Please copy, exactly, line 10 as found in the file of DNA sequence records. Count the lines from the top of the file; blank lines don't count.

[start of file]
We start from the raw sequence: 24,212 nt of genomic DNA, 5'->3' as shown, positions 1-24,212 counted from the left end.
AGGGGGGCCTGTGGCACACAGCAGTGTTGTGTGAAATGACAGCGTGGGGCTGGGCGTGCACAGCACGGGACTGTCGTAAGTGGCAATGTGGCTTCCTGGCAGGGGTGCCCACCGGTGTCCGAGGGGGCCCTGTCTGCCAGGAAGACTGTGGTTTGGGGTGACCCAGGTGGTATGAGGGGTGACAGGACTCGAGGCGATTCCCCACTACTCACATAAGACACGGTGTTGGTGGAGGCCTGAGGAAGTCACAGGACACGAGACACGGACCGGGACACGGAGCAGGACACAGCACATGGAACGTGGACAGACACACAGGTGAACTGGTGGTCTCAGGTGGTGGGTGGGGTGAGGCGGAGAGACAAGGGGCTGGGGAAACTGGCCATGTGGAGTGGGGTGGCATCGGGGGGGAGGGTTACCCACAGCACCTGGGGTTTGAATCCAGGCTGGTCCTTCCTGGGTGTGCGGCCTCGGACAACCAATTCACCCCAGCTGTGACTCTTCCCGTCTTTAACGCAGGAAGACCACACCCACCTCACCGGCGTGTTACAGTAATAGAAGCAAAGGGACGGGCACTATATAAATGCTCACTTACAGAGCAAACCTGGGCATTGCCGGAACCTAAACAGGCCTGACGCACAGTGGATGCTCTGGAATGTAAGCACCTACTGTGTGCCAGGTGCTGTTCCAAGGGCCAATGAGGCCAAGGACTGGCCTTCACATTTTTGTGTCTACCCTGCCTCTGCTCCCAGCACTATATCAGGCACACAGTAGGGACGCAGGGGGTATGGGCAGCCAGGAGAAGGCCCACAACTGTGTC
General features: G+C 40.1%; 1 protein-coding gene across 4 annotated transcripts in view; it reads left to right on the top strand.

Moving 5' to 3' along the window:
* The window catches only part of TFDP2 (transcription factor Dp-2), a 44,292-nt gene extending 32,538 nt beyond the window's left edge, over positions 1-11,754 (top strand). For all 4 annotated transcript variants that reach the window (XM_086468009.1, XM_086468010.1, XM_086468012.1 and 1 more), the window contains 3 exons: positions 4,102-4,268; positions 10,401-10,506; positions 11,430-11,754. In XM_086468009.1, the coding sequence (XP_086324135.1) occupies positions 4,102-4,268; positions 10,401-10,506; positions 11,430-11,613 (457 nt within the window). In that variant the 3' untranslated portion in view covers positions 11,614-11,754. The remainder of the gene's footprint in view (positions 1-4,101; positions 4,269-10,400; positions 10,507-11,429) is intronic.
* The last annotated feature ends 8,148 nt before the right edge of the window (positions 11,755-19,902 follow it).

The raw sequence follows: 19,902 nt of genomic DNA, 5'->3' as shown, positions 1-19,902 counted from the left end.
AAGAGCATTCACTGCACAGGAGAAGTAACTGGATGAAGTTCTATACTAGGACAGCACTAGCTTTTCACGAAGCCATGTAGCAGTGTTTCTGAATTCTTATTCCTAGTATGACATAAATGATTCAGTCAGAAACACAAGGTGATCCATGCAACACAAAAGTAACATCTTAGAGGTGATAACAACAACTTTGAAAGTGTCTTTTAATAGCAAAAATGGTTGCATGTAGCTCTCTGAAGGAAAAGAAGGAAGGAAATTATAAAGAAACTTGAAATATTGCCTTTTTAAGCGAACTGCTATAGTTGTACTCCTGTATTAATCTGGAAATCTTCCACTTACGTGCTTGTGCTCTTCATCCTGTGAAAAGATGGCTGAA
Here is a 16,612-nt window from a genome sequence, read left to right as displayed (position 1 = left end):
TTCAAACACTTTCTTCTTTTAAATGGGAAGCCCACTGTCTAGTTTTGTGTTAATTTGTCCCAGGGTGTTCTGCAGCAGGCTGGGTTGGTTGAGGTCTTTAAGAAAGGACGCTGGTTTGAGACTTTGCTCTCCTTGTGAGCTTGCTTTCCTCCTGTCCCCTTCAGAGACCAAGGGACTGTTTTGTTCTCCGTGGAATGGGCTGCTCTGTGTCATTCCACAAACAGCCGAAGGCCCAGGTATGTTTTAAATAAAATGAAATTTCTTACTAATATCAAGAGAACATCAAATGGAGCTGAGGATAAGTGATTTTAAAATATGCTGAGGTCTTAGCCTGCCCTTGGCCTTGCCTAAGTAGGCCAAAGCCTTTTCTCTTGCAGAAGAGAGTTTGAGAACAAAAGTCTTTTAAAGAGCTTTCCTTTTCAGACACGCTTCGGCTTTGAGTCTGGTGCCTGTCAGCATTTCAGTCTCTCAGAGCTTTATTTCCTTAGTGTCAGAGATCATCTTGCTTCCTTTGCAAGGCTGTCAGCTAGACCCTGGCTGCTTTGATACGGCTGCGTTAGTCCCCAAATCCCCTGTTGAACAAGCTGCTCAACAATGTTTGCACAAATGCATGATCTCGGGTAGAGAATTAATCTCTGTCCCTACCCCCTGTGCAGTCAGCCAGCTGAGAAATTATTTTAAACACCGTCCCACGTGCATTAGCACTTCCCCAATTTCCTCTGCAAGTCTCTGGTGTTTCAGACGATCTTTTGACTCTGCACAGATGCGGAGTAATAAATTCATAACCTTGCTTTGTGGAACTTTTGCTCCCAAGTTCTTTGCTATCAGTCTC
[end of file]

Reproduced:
TTCAAACACTTTCTTCTTTTAAATGGGAAGCCCACTGTCTAGTTTTGTGTTAATTTGTCCCAGGGTGTTCTGCAGCAGGCTGGGTTGGTTGAGGTCTTTAAGAAAGGACGCTGGTTTGAGACTTTGCTCTCCTTGTGAGCTTGCTTTCCTCCTGTCCCCTTCAGAGACCAAGGGACTGTTTTGTTCTCCGTGGAATGGGCTGCTCTGTGTCATTCCACAAACAGCCGAAGGCCCAGGTATGTTTTAAATAAAATGAAATTTCTTACTAATATCAAGAGAACATCAAATGGAGCTGAGGATAAGTGATTTTAAAATATGCTGAGGTCTTAGCCTGCCCTTGGCCTTGCCTAAGTAGGCCAAAGCCTTTTCTCTTGCAGAAGAGAGTTTGAGAACAAAAGTCTTTTAAAGAGCTTTCCTTTTCAGACACGCTTCGGCTTTGAGTCTGGTGCCTGTCAGCATTTCAGTCTCTCAGAGCTTTATTTCCTTAGTGTCAGAGATCATCTTGCTTCCTTTGCAAGGCTGTCAGCTAGACCCTGGCTGCTTTGATACGGCTGCGTTAGTCCCCAAATCCCCTGTTGAACAAGCTGCTCAACAATGTTTGCACAAATGCATGATCTCGGGTAGAGAATTAATCTCTGTCCCTACCCCCTGTGCAGTCAGCCAGCTGAGAAATTATTTTAAACACCGTCCCACGTGCATTAGCACTTCCCCAATTTCCTCTGCAAGTCTCTGGTGTTTCAGACGATCTTTTGACTCTGCACAGATGCGGAGTAATAAATTCATAACCTTGCTTTGTGGAACTTTTGCTCCCAAGTTCTTTGCTATCAGTCTC